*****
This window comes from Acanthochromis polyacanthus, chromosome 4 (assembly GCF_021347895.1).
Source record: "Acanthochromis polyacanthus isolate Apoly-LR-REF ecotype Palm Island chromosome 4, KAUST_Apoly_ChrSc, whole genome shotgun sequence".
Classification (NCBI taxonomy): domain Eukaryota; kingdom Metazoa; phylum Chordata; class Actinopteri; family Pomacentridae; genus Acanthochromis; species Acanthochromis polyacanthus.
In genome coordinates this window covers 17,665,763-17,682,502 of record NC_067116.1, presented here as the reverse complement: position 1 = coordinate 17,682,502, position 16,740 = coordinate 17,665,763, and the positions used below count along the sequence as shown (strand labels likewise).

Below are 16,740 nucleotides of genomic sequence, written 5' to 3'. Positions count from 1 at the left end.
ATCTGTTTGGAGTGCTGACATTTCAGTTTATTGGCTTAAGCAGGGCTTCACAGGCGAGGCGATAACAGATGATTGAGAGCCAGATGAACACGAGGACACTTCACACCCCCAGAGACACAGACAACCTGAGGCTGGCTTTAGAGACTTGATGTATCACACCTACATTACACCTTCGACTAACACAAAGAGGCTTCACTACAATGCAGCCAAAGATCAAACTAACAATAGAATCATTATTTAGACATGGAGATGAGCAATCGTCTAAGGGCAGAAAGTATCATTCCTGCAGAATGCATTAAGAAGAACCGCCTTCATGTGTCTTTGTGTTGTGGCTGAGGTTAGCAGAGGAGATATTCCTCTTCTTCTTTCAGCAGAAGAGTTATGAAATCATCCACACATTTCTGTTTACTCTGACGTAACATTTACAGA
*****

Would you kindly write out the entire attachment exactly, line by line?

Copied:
This window comes from Acanthochromis polyacanthus, chromosome 4 (assembly GCF_021347895.1).
Source record: "Acanthochromis polyacanthus isolate Apoly-LR-REF ecotype Palm Island chromosome 4, KAUST_Apoly_ChrSc, whole genome shotgun sequence".
Classification (NCBI taxonomy): domain Eukaryota; kingdom Metazoa; phylum Chordata; class Actinopteri; family Pomacentridae; genus Acanthochromis; species Acanthochromis polyacanthus.
In genome coordinates this window covers 17,665,763-17,682,502 of record NC_067116.1, presented here as the reverse complement: position 1 = coordinate 17,682,502, position 16,740 = coordinate 17,665,763, and the positions used below count along the sequence as shown (strand labels likewise).

Below are 16,740 nucleotides of genomic sequence, written 5' to 3'. Positions count from 1 at the left end.
ATCTGTTTGGAGTGCTGACATTTCAGTTTATTGGCTTAAGCAGGGCTTCACAGGCGAGGCGATAACAGATGATTGAGAGCCAGATGAACACGAGGACACTTCACACCCCCAGAGACACAGACAACCTGAGGCTGGCTTTAGAGACTTGATGTATCACACCTACATTACACCTTCGACTAACACAAAGAGGCTTCACTACAATGCAGCCAAAGATCAAACTAACAATAGAATCATTATTTAGACATGGAGATGAGCAATCGTCTAAGGGCAGAAAGTATCATTCCTGCAGAATGCATTAAGAAGAACCGCCTTCATGTGTCTTTGTGTTGTGGCTGAGGTTAGCAGAGGAGATATTCCTCTTCTTCTTTCAGCAGAAGAGTTATGAAATCATCCACACATTTCTGTTTACTCTGACGTAACATTTACAGA